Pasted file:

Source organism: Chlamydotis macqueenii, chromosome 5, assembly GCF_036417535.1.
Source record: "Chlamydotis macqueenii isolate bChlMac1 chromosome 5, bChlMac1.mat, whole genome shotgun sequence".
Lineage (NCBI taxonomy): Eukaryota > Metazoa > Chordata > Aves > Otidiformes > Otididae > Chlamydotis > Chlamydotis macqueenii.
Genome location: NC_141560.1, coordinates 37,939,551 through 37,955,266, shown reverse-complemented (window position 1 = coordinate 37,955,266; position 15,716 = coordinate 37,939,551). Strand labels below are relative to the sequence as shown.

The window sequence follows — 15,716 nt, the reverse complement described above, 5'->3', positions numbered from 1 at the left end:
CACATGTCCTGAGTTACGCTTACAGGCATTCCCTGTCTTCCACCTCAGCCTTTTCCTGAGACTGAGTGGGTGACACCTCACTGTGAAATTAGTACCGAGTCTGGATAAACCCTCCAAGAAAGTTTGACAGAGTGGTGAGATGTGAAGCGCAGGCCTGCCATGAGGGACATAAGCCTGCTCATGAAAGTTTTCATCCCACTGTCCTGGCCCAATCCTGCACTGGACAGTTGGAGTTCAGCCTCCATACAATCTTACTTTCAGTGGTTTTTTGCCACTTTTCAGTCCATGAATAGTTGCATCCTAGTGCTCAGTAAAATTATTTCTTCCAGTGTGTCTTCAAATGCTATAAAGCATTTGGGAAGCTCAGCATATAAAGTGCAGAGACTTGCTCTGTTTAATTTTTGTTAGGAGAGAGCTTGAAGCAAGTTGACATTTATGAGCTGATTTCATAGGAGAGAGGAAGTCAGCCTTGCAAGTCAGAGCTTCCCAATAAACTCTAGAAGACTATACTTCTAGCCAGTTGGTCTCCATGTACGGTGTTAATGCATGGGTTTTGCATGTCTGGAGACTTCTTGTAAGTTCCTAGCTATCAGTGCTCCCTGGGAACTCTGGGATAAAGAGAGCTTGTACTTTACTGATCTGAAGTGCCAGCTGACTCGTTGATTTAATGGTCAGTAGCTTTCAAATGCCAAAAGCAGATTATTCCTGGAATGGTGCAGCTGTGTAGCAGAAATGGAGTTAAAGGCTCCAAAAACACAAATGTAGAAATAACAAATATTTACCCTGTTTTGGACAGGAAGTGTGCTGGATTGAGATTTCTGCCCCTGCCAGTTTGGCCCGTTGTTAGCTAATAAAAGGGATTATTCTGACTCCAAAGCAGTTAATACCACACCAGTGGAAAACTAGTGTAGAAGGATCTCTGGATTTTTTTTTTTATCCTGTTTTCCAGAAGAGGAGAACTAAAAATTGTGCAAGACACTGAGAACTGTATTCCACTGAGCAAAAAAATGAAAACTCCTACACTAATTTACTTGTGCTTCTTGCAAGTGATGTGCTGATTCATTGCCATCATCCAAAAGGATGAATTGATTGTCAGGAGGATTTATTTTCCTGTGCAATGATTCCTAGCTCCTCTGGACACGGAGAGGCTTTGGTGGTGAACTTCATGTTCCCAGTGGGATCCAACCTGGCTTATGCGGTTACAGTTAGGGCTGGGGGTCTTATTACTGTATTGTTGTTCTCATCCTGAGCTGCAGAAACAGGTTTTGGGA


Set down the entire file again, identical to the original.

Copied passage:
Source organism: Chlamydotis macqueenii, chromosome 5, assembly GCF_036417535.1.
Source record: "Chlamydotis macqueenii isolate bChlMac1 chromosome 5, bChlMac1.mat, whole genome shotgun sequence".
Lineage (NCBI taxonomy): Eukaryota > Metazoa > Chordata > Aves > Otidiformes > Otididae > Chlamydotis > Chlamydotis macqueenii.
Genome location: NC_141560.1, coordinates 37,939,551 through 37,955,266, shown reverse-complemented (window position 1 = coordinate 37,955,266; position 15,716 = coordinate 37,939,551). Strand labels below are relative to the sequence as shown.

The window sequence follows — 15,716 nt, the reverse complement described above, 5'->3', positions numbered from 1 at the left end:
CACATGTCCTGAGTTACGCTTACAGGCATTCCCTGTCTTCCACCTCAGCCTTTTCCTGAGACTGAGTGGGTGACACCTCACTGTGAAATTAGTACCGAGTCTGGATAAACCCTCCAAGAAAGTTTGACAGAGTGGTGAGATGTGAAGCGCAGGCCTGCCATGAGGGACATAAGCCTGCTCATGAAAGTTTTCATCCCACTGTCCTGGCCCAATCCTGCACTGGACAGTTGGAGTTCAGCCTCCATACAATCTTACTTTCAGTGGTTTTTTGCCACTTTTCAGTCCATGAATAGTTGCATCCTAGTGCTCAGTAAAATTATTTCTTCCAGTGTGTCTTCAAATGCTATAAAGCATTTGGGAAGCTCAGCATATAAAGTGCAGAGACTTGCTCTGTTTAATTTTTGTTAGGAGAGAGCTTGAAGCAAGTTGACATTTATGAGCTGATTTCATAGGAGAGAGGAAGTCAGCCTTGCAAGTCAGAGCTTCCCAATAAACTCTAGAAGACTATACTTCTAGCCAGTTGGTCTCCATGTACGGTGTTAATGCATGGGTTTTGCATGTCTGGAGACTTCTTGTAAGTTCCTAGCTATCAGTGCTCCCTGGGAACTCTGGGATAAAGAGAGCTTGTACTTTACTGATCTGAAGTGCCAGCTGACTCGTTGATTTAATGGTCAGTAGCTTTCAAATGCCAAAAGCAGATTATTCCTGGAATGGTGCAGCTGTGTAGCAGAAATGGAGTTAAAGGCTCCAAAAACACAAATGTAGAAATAACAAATATTTACCCTGTTTTGGACAGGAAGTGTGCTGGATTGAGATTTCTGCCCCTGCCAGTTTGGCCCGTTGTTAGCTAATAAAAGGGATTATTCTGACTCCAAAGCAGTTAATACCACACCAGTGGAAAACTAGTGTAGAAGGATCTCTGGATTTTTTTTTTTATCCTGTTTTCCAGAAGAGGAGAACTAAAAATTGTGCAAGACACTGAGAACTGTATTCCACTGAGCAAAAAAATGAAAACTCCTACACTAATTTACTTGTGCTTCTTGCAAGTGATGTGCTGATTCATTGCCATCATCCAAAAGGATGAATTGATTGTCAGGAGGATTTATTTTCCTGTGCAATGATTCCTAGCTCCTCTGGACACGGAGAGGCTTTGGTGGTGAACTTCATGTTCCCAGTGGGATCCAACCTGGCTTATGCGGTTACAGTTAGGGCTGGGGGTCTTATTACTGTATTGTTGTTCTCATCCTGAGCTGCAGAAACAGGTTTTGGGA